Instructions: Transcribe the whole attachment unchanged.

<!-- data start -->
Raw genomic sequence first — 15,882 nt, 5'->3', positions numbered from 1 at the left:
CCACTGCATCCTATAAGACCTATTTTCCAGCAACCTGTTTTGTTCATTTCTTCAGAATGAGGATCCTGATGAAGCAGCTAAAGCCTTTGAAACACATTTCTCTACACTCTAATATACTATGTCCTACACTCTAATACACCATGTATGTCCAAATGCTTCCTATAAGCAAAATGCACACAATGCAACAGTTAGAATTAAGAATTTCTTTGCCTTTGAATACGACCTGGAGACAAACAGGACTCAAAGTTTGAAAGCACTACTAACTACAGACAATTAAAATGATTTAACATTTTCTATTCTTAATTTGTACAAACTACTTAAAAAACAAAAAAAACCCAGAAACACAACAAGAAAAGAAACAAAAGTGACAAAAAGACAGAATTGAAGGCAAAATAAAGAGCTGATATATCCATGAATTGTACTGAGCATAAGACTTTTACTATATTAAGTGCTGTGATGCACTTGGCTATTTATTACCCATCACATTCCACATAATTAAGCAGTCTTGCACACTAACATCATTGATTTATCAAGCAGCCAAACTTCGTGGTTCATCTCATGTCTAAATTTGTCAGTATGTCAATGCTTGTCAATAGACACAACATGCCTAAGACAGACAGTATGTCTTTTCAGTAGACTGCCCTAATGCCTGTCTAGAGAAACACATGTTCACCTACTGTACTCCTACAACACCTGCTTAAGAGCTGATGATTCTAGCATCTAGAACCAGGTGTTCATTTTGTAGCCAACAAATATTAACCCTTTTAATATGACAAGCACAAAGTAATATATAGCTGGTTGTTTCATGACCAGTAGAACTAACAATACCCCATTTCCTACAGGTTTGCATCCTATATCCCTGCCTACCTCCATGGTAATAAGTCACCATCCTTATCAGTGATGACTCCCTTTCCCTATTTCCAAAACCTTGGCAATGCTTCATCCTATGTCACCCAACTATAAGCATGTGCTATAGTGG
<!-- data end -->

Raw genomic sequence first — 15,882 nt, 5'->3', positions numbered from 1 at the left:
CCACTGCATCCTATAAGACCTATTTTCCAGCAACCTGTTTTGTTCATTTCTTCAGAATGAGGATCCTGATGAAGCAGCTAAAGCCTTTGAAACACATTTCTCTACACTCTAATATACTATGTCCTACACTCTAATACACCATGTATGTCCAAATGCTTCCTATAAGCAAAATGCACACAATGCAACAGTTAGAATTAAGAATTTCTTTGCCTTTGAATACGACCTGGAGACAAACAGGACTCAAAGTTTGAAAGCACTACTAACTACAGACAATTAAAATGATTTAACATTTTCTATTCTTAATTTGTACAAACTACTTAAAAAACAAAAAAAACCCAGAAACACAACAAGAAAAGAAACAAAAGTGACAAAAAGACAGAATTGAAGGCAAAATAAAGAGCTGATATATCCATGAATTGTACTGAGCATAAGACTTTTACTATATTAAGTGCTGTGATGCACTTGGCTATTTATTACCCATCACATTCCACATAATTAAGCAGTCTTGCACACTAACATCATTGATTTATCAAGCAGCCAAACTTCGTGGTTCATCTCATGTCTAAATTTGTCAGTATGTCAATGCTTGTCAATAGACACAACATGCCTAAGACAGACAGTATGTCTTTTCAGTAGACTGCCCTAATGCCTGTCTAGAGAAACACATGTTCACCTACTGTACTCCTACAACACCTGCTTAAGAGCTGATGATTCTAGCATCTAGAACCAGGTGTTCATTTTGTAGCCAACAAATATTAACCCTTTTAATATGACAAGCACAAAGTAATATATAGCTGGTTGTTTCATGACCAGTAGAACTAACAATACCCCATTTCCTACAGGTTTGCATCCTATATCCCTGCCTACCTCCATGGTAATAAGTCACCATCCTTATCAGTGATGACTCCCTTTCCCTATTTCCAAAACCTTGGCAATGCTTCATCCTATGTCACCCAACTATAAGCATGTGCTATAGTGG